Groups Granted Motion in Mentally Disabled FL Rape Case
In what is becoming an increasingly moot point for the severely disabled, pregnant 22-year-old woman who was raped while in state custody and due to give birth later this month, Florida's 5th District Court of Appeals last week granted an emergency motion, giving abortion-rights and civil rights groups "friends of the court" status in an appeal involving Jennifer Wixtrom, who seeks guardianship of the woman's fetus and the state Department of Children and Families (DCF). Last June, Orange County, Florida, Circuit Court Judge Lawrence Kirkwood appointed a guardian for the woman (known as J.D.S.) but denied Governor Jeb Bush’s (R) request to appoint a guardian for the fetus. Stating that state law offered no basis for such an appointment and that a 1989 Florida Supreme Court ruling deemed the appointment of a fetal guardian "clearly improper," Kirkwood also rejected Wixtrom’s request for guardianship. Wixtrom filed an appeal, with the DCF supporting her position, in the case misleadingly termed Wixtrom vs. DCF, according to the Orlando Sentinel. Under the latest court order, the abortion-rights groups and civil rights groups including the American Civil Liberties Union of Florida, the ACLU's Reproductive Freedom Project, the Center for Reproductive Rights, and the Florida National Organization for Women will now have an opportunity to present an adversarial position. Pro-choice advocates say the case is yet another loosely veiled attempt to undermine abortion rights by granting legal personhood to a fetus.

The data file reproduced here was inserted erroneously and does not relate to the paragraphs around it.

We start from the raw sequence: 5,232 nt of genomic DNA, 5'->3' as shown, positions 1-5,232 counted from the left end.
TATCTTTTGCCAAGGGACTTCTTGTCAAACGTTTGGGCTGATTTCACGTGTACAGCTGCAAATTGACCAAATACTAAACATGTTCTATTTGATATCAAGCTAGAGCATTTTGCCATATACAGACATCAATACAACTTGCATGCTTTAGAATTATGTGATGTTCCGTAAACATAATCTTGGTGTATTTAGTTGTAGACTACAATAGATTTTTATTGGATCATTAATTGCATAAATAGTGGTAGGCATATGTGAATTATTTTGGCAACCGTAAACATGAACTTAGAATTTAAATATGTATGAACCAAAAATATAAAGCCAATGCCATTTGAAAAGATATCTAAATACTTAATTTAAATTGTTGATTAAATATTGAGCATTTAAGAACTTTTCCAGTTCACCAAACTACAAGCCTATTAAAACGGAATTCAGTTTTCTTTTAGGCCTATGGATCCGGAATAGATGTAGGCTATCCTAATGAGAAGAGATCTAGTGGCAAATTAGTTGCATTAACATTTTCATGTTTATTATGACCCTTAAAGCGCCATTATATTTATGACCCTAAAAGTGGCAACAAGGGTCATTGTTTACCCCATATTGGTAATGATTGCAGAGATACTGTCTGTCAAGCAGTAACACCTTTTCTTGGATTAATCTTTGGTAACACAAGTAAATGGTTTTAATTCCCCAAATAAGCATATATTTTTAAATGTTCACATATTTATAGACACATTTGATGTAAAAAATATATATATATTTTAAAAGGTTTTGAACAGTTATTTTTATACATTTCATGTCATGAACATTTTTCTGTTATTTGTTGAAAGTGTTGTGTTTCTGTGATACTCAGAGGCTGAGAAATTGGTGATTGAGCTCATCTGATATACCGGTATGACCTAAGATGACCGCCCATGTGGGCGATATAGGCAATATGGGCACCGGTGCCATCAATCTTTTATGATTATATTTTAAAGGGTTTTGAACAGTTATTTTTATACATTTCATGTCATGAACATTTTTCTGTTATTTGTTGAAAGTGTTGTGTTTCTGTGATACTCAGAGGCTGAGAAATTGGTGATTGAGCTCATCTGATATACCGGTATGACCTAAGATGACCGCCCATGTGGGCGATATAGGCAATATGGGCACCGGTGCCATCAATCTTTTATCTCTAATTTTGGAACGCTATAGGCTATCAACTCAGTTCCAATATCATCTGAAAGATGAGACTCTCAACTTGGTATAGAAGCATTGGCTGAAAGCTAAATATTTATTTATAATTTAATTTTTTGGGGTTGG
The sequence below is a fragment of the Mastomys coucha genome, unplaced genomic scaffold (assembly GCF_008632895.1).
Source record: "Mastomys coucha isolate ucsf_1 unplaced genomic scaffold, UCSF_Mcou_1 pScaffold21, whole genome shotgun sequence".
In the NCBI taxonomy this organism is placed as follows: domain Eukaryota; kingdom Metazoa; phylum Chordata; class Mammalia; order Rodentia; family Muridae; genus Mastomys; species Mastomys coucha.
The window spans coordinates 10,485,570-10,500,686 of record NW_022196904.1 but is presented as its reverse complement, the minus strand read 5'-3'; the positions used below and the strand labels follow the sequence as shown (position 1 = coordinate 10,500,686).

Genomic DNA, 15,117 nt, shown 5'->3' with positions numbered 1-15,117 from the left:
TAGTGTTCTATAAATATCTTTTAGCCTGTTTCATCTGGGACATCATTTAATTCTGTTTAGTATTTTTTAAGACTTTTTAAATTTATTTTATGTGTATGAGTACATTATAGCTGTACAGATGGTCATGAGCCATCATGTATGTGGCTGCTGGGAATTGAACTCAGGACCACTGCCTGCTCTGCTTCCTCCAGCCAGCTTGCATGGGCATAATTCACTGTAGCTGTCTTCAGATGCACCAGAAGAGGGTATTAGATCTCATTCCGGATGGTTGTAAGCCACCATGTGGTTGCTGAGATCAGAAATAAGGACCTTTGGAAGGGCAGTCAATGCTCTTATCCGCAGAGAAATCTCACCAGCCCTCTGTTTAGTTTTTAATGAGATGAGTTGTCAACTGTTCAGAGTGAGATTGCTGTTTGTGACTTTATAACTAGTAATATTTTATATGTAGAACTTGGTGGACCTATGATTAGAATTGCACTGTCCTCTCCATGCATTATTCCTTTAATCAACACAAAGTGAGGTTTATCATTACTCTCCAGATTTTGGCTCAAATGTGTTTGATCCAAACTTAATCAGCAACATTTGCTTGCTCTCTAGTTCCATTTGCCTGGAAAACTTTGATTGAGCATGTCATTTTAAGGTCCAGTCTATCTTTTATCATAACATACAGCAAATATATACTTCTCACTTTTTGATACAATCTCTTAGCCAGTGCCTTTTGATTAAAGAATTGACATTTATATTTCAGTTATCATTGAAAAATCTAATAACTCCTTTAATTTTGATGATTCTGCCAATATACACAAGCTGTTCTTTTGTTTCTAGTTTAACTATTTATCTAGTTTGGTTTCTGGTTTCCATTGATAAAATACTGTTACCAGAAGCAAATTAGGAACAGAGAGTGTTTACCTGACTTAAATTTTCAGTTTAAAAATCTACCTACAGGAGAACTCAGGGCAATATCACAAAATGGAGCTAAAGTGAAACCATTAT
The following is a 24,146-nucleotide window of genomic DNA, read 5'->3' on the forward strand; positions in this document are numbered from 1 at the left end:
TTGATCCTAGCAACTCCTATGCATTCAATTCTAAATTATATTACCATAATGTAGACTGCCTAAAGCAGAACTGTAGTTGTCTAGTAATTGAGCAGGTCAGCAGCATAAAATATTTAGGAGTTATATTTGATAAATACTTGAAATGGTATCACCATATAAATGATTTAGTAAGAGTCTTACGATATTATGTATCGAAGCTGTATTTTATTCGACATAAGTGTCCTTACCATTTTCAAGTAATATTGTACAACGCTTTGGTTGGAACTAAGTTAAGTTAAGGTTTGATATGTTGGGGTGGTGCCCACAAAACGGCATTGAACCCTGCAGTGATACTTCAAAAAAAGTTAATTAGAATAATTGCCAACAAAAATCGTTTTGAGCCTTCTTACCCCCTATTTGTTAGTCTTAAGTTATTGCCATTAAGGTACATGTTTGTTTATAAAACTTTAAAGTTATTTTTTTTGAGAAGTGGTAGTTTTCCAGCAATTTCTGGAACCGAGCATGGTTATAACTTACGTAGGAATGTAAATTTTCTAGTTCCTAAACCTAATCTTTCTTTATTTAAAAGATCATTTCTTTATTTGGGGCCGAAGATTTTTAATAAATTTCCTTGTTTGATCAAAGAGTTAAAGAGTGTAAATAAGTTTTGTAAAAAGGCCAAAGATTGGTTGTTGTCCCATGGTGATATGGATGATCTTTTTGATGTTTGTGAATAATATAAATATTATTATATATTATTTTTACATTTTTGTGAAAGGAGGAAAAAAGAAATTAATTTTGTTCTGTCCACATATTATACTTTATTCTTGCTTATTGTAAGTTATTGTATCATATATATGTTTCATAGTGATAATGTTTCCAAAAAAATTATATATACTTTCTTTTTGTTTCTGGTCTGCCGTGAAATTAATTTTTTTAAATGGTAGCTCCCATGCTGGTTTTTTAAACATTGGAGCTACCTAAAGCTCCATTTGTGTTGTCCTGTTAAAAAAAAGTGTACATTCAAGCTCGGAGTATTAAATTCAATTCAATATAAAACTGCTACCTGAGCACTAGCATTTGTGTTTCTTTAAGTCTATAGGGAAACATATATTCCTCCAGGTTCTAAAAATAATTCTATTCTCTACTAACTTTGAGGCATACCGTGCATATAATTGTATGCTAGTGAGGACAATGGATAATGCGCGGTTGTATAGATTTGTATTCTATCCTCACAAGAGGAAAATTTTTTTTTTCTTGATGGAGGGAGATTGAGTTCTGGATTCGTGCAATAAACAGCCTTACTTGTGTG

10/9/2015 Federal Judge Orders Anti-Abortion Group to Cede Footage to NAF - On Tuesday, a federal judge ruled that anti-abortion group Center for Medical Progress (CMP) and its leader David Daleidan must turn over all previously unreleased "sting" videos and outtakes of National Abortion Federation (NAF) meetings the group obtained surreptitiously as part of a smear campaign against the abortion provider.
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10/9/2015 Women Scientists Receive Less Funding Than Their Male Peers, Study Finds - According to a new study published by the Journal of the American Medical Association, male scientists receive twice as much financial support to kickstart their careers in science and medicine as their female counterparts, an early career inequity that could limit professional opportunities for women scientists throughout their working lives.
Conducted by Health Resources in Action (HRiA), analysts studied 219 biomedical researchers who had applied for early-career grant funding at 55 New England hospitals, universities and research facilities between 2012 and 2014. . . .
10/7/2015 Study Finds US Gender Wage Gap Persists - Data compiled by the US Census Bureau this week once again demonstrates a gender wage gap, showing that American women who work full-time, year-round jobs on average earn 79 cents for every dollar paid to men. . . .